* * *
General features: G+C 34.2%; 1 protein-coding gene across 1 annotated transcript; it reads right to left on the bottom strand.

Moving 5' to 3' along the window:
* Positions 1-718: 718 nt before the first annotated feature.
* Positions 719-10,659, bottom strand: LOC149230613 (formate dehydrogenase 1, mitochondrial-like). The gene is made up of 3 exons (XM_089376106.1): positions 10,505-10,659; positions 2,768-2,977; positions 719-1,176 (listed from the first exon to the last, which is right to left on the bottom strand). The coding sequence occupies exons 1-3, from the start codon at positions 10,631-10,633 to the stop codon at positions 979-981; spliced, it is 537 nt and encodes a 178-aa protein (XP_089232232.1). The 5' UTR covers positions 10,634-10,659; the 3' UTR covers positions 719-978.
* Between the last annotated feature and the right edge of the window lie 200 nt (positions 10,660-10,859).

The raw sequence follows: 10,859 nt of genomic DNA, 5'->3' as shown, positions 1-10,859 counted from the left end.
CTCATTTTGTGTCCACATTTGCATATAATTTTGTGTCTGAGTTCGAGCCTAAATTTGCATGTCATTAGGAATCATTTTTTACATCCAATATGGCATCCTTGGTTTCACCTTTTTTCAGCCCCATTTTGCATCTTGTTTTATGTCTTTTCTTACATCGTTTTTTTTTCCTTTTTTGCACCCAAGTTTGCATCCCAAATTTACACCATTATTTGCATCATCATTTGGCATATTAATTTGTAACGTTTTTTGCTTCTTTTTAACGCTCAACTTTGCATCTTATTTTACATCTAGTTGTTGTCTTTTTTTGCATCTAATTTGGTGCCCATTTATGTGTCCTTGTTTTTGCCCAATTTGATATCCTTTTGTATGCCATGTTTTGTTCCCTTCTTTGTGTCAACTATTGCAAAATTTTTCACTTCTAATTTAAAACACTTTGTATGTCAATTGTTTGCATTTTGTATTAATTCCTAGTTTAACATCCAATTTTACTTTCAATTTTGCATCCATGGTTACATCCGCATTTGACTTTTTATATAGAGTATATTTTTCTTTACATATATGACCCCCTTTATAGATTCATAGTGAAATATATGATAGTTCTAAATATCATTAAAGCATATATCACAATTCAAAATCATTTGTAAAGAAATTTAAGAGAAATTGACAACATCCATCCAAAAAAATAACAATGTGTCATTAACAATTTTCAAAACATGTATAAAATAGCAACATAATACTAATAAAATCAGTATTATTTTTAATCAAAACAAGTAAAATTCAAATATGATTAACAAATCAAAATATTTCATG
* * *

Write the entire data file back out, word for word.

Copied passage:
General features: G+C 34.2%; 1 protein-coding gene across 1 annotated transcript; it reads right to left on the bottom strand.

Moving 5' to 3' along the window:
* Positions 1-718: 718 nt before the first annotated feature.
* Positions 719-10,659, bottom strand: LOC149230613 (formate dehydrogenase 1, mitochondrial-like). The gene is made up of 3 exons (XM_089376106.1): positions 10,505-10,659; positions 2,768-2,977; positions 719-1,176 (listed from the first exon to the last, which is right to left on the bottom strand). The coding sequence occupies exons 1-3, from the start codon at positions 10,631-10,633 to the stop codon at positions 979-981; spliced, it is 537 nt and encodes a 178-aa protein (XP_089232232.1). The 5' UTR covers positions 10,634-10,659; the 3' UTR covers positions 719-978.
* Between the last annotated feature and the right edge of the window lie 200 nt (positions 10,660-10,859).

The raw sequence follows: 10,859 nt of genomic DNA, 5'->3' as shown, positions 1-10,859 counted from the left end.
CTCATTTTGTGTCCACATTTGCATATAATTTTGTGTCTGAGTTCGAGCCTAAATTTGCATGTCATTAGGAATCATTTTTTACATCCAATATGGCATCCTTGGTTTCACCTTTTTTCAGCCCCATTTTGCATCTTGTTTTATGTCTTTTCTTACATCGTTTTTTTTTCCTTTTTTGCACCCAAGTTTGCATCCCAAATTTACACCATTATTTGCATCATCATTTGGCATATTAATTTGTAACGTTTTTTGCTTCTTTTTAACGCTCAACTTTGCATCTTATTTTACATCTAGTTGTTGTCTTTTTTTGCATCTAATTTGGTGCCCATTTATGTGTCCTTGTTTTTGCCCAATTTGATATCCTTTTGTATGCCATGTTTTGTTCCCTTCTTTGTGTCAACTATTGCAAAATTTTTCACTTCTAATTTAAAACACTTTGTATGTCAATTGTTTGCATTTTGTATTAATTCCTAGTTTAACATCCAATTTTACTTTCAATTTTGCATCCATGGTTACATCCGCATTTGACTTTTTATATAGAGTATATTTTTCTTTACATATATGACCCCCTTTATAGATTCATAGTGAAATATATGATAGTTCTAAATATCATTAAAGCATATATCACAATTCAAAATCATTTGTAAAGAAATTTAAGAGAAATTGACAACATCCATCCAAAAAAATAACAATGTGTCATTAACAATTTTCAAAACATGTATAAAATAGCAACATAATACTAATAAAATCAGTATTATTTTTAATCAAAACAAGTAAAATTCAAATATGATTAACAAATCAAAATATTTCATG